THOUSAND OAKS, Calif. – Nick Scott enjoyed spending time visiting children and their families in hospitals as a way of being involved in the Penn State community, but he didn't want to stop there.
"My personality is trying to push for more, do more, so I wanted to reach out more," Scott told theRams.com. "I had so much fun in the past with hospital visits. A lot of times, we'd have kids and families over to the facility and we would play games, we would have mazes, and play two-hand touch, all that stuff. The weekend of THON, all the sports did some kind of thing like that, where they hosted a family or two or just had a whole bunch of families. So I was always trying to do more."
Through those visits, the help of an influential teammate, a student organization and Penn State coaches, Scott was able to accomplish that by participating in THON – the Penn State Interfraternity Council/Panhellenic Dance Marathon and the largest student-run philanthropy in the world.
In the process, he established a connection to one of the most important parts of his life.
Finding a way to get involved
Scott's passion for THON began with those families at Penn State Health Milton S. Hershey Medical Center.
The Fairfax, Va., native felt it was his responsibility to use his platform to create a positive impact on the university at-large, but the obligations that come with being a student athlete at times limited how involved he and others could be in the community. Scott also sought an additional outlet beyond the football team to do that.
"Meeting those families and kids, it really puts things in perspective of the type of opportunity we have and how blessed we are each and every day – one, with good health, and two, to be able to do what we're doing at the university and represent the university in a big way," Scott said.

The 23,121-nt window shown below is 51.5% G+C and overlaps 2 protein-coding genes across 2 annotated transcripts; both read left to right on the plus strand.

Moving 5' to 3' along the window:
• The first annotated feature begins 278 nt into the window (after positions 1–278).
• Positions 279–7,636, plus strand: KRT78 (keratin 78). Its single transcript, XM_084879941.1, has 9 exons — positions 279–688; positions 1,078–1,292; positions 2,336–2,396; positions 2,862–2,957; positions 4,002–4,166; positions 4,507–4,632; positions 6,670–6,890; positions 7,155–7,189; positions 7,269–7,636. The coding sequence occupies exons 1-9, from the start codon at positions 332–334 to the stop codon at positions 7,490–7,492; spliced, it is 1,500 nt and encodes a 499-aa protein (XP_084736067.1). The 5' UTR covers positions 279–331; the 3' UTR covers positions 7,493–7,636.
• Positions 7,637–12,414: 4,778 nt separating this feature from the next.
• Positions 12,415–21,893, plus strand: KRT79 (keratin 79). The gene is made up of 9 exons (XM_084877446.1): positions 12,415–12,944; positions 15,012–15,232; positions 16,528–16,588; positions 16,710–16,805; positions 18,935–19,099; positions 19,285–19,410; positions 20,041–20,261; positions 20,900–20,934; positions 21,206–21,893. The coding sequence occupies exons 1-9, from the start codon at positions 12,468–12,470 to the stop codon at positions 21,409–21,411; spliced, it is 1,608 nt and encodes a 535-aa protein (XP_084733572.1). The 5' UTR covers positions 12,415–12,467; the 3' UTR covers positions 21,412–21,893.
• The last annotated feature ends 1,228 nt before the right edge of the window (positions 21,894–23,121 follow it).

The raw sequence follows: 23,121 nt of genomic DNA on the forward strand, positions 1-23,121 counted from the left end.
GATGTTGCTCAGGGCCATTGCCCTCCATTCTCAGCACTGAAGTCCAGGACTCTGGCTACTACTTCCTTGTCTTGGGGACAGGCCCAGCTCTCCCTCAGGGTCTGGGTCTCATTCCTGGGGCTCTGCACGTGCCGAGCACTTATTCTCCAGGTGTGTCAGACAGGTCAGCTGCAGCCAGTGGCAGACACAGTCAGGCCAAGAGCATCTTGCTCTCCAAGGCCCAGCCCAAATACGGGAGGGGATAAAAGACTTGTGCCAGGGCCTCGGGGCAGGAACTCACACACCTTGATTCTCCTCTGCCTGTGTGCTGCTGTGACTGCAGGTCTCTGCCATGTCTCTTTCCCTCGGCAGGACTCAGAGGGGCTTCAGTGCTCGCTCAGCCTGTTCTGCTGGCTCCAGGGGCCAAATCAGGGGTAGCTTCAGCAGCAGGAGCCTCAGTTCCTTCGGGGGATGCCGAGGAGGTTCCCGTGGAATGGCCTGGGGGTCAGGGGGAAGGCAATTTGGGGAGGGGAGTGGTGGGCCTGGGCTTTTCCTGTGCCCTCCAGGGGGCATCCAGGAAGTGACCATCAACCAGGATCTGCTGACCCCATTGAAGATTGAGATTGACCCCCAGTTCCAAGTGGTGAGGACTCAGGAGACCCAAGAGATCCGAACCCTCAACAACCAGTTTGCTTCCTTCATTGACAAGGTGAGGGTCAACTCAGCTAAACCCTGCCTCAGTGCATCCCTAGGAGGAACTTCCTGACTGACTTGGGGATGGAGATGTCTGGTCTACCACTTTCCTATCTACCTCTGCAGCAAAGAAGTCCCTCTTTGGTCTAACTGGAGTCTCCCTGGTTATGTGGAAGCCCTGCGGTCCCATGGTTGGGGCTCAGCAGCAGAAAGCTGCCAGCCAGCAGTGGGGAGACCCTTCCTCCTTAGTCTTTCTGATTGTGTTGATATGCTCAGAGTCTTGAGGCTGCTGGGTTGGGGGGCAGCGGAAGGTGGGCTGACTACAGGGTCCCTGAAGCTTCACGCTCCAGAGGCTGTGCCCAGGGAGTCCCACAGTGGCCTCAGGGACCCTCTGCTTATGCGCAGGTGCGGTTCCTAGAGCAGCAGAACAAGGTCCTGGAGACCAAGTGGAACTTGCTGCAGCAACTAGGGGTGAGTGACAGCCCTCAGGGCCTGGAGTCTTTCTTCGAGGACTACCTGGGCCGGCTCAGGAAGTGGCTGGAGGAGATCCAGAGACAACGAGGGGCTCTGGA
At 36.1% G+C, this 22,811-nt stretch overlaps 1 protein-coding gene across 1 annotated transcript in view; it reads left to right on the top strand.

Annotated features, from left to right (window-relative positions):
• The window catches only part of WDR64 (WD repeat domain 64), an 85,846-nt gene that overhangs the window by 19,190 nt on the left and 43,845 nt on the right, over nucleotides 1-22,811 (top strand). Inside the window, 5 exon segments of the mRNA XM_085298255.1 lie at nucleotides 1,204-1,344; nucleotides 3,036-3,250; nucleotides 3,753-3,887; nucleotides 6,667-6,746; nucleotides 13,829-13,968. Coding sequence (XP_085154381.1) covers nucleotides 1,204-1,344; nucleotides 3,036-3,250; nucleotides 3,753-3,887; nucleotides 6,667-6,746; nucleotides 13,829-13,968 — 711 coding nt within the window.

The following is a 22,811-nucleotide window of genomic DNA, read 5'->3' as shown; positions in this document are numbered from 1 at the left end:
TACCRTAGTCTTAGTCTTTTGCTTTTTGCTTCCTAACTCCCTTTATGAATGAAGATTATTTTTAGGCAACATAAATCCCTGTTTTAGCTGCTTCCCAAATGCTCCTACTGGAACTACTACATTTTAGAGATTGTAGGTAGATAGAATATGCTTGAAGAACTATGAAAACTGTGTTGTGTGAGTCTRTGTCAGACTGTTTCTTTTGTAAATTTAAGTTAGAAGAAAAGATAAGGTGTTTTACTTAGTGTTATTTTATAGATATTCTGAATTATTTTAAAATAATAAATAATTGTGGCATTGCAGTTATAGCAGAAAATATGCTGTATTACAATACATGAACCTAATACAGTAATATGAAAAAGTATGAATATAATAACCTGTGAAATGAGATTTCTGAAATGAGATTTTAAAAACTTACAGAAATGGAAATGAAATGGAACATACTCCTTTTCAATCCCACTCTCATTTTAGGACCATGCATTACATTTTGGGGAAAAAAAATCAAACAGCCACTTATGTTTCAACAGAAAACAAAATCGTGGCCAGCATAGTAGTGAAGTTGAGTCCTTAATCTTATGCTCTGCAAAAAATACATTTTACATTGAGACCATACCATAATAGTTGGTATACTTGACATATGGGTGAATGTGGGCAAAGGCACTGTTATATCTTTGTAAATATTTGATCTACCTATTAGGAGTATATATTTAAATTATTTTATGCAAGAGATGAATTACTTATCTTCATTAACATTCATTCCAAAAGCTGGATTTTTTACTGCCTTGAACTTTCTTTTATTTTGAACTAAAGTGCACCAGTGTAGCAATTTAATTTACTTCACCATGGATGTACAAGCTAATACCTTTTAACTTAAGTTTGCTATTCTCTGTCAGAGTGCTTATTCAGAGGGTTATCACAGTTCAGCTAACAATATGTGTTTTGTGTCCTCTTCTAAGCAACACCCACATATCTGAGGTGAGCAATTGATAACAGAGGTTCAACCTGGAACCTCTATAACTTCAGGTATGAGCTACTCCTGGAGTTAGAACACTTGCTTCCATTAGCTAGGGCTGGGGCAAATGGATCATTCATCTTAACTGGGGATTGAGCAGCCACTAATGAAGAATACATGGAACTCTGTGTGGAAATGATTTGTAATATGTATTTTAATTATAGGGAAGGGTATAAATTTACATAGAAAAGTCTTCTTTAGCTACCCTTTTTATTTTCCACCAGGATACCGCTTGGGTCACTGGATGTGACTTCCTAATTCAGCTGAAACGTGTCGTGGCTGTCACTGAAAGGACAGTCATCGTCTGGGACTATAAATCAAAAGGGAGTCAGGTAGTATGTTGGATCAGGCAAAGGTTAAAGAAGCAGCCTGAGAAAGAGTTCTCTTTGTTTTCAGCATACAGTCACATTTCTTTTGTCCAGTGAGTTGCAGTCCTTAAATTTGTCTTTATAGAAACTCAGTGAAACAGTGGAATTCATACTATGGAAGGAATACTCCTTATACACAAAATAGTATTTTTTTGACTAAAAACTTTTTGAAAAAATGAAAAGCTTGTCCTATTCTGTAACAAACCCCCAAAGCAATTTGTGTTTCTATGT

He would also receive inspiration from a teammate who arrived on campus a year earlier in offensive lineman Charlie Shuman.
Shuman had already danced in THON and shown a commitment to helping children before. During his senior year of high school, the 6-foot-8 offensive tackle started his own non-profit called Big Helping Little, which raises funds to help families dealing with rare diseases and the costs associated with those diseases not covered by insurance.
The cause began as Shuman's National Honor Society project after meeting a toddler named Maiya, who had endured multiple surgeries to treat a rare disease called progressive osseous heteroplasiathe (POH). According to the National Organization for Rare Disorders, POH is characterized by "abnormal development of bone in areas of the body where bone is not normally present."
"Charlie is an amazing individual," Scott said. "I think he deserves a lot of credit for my success with THON and my being involved with THON, because through him, I learned so much information. I always admired him for how much time outside of football he put into THON and his foundation and other organizations like that."
Their junior year, Shuman and Scott were voted in as THON dancers through their involvement with an exclusive organization which represented a group of student leaders.
Although THON weekend was taking place right in the middle of winter workouts, they were fortunate to have supportive coaches who helped make it happen – including head coach James Franklin and director of performance enhancement Dwight Galt III.